With dexterous fingers, Basia Hirsh filled and folded delicate rounds of dough into Polish pierogi. It was a long-standing tradition in her family but a skill she had only recently learned from her Mother.
Beloved traditional foods are key parts of important celebrations across all cultures: turkey for Thanksgiving; cookies for Christmas; and latkes for Hanukkah are just a few that come to mind at this time of year.
In Poland and across central and eastern Europe pierogi – filled dumplings – are the must-have dish for Christmas Eve. They call up memories of past gatherings as they are eaten year after year.
When I asked my neighbors Karol and Marek (first-generation Poles) about perogies, their faces lit up. “There’s no Christmas without pierogi,” they told me.
Basia makes the Ruski-style potato and farmer cheese filled pierogi, named for the Ruthenian region of Ukraine, once a part of Poland. Others she fills with a mixture of Polish sauerkraut, onion and dried porcini mushrooms. Just a couple inches across, the pierogi are smaller than those from other regions. Only meatless Pierogi are eaten on Christmas Eve.
Pierogi are made at home, usually by an experienced matriarch – mother or grandmother. Near the end of her life, Basia’s mother brought her into the kitchen to pass along her knowledge. “A little of this, a little of that, there you have it, now you know,” is what her mother told her.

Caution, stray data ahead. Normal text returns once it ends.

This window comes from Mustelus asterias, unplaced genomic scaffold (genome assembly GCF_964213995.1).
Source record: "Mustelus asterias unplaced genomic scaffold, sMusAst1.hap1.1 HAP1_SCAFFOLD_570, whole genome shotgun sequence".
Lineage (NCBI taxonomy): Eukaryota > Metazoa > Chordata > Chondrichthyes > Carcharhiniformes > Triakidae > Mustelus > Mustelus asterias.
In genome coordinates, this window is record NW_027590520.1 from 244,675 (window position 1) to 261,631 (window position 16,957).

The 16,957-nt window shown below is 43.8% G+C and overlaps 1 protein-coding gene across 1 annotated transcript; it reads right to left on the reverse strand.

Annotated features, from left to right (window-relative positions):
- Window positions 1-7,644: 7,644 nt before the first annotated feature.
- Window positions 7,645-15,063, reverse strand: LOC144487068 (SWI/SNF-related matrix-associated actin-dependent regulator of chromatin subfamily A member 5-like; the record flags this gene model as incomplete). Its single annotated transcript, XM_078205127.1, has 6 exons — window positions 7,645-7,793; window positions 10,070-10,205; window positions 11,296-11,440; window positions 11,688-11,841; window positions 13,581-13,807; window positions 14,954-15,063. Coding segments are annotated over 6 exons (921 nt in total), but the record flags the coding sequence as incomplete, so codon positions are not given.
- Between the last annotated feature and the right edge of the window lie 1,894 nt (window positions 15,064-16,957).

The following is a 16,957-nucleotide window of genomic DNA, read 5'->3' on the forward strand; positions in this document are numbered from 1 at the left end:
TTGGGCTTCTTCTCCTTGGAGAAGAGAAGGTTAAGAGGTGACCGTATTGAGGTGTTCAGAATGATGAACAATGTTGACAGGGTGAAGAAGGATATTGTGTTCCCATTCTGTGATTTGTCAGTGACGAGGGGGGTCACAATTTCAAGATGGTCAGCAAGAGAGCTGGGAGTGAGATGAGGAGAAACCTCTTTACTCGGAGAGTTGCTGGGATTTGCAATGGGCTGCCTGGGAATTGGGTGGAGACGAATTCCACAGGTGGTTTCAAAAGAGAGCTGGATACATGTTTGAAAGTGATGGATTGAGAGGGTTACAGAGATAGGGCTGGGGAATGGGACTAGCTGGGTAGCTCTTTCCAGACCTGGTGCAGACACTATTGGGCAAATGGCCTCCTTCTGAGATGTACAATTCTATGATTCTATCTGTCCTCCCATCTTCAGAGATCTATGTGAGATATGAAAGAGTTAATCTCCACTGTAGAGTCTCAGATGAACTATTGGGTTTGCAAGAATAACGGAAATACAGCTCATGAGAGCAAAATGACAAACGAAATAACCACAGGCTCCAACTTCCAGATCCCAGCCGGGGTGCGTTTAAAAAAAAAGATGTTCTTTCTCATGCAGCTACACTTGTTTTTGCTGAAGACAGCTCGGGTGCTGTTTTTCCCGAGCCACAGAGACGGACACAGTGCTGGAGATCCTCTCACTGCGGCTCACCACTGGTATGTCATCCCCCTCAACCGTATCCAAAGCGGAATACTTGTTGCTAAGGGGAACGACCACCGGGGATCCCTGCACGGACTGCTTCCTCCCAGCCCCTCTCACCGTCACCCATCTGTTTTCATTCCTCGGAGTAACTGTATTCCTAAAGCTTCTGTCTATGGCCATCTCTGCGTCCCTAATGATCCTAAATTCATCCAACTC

With no written recipe and that basic teaching (and an internet assist), Basia has taken up the mantle of pierogi maker. Marsha and I were invited to her house overlooking Lake Candlewood to watch and help.
The fillings were prepared in advance. Riced boiled potatoes, caramelized onions and Twarog farmer’s cheese were mixed by hand. A blend of imported sauerkraut, sautéed onions and dried porcini mushrooms were tossed together.
Basia made an uncomplicated dough of heated-to-steaming butter and water, flour and salt. Rolled out to a uniformly thin sheet – a tricky business – it was cut into two inch circles.
Now comes the hard part.
The circles are stretched a little more, dabbed with a mound of filling, and folded in half. The dumplings should be plump but not overfull. The edges are crimped together, each person’s edge as individual as a fingerprint. It sounds easy, but take it from me, it’s pretty challenging for the first few dozen.
These pierogi were to be frozen (the batch makes a lot) for Christmas Eve, but a few of each type were plunged in boiling water to feed us cooks. Simmer one minute more after they float, was the advice from Basia’s mother. Served hot with sour cream, they were delicate and delicious.
Making the pierogi is a pleasure, but ready-made pierogi are available too. Karol and Marek mentioned a lady in Stamford who makes excellent ones out of her house, but the details were not forthcoming – keeping the secret, I think.
They also recommended the Polish Delicatessen at 274 Connecticut Avenue in Norwalk as a source for Christmas pierogi. With a large Polish population, Connecticut is blessed with numerous Polish restaurants and delicatessens offering pierogi or ingredients.
Like turkey and stuffing on Thanksgiving, pierogi are valued as leftovers. The next day, cooked pierogi are sautéed in butter till brown and crisp and served with buttery caramelized onions on top. Unused filling is folded into a crêpe (like a blintz) and browned in butter to make naleśniki.
Pierogi are enjoyed year-round in Poland, but they’re an essential item on the Christmas Eve dinner menu.
As work finished, Marsha said, “I’m feeling good about my pierogi skills. Can we do this again next year?”
Frank Whitman can be reached at NotBreadAloneFW@gmail.com.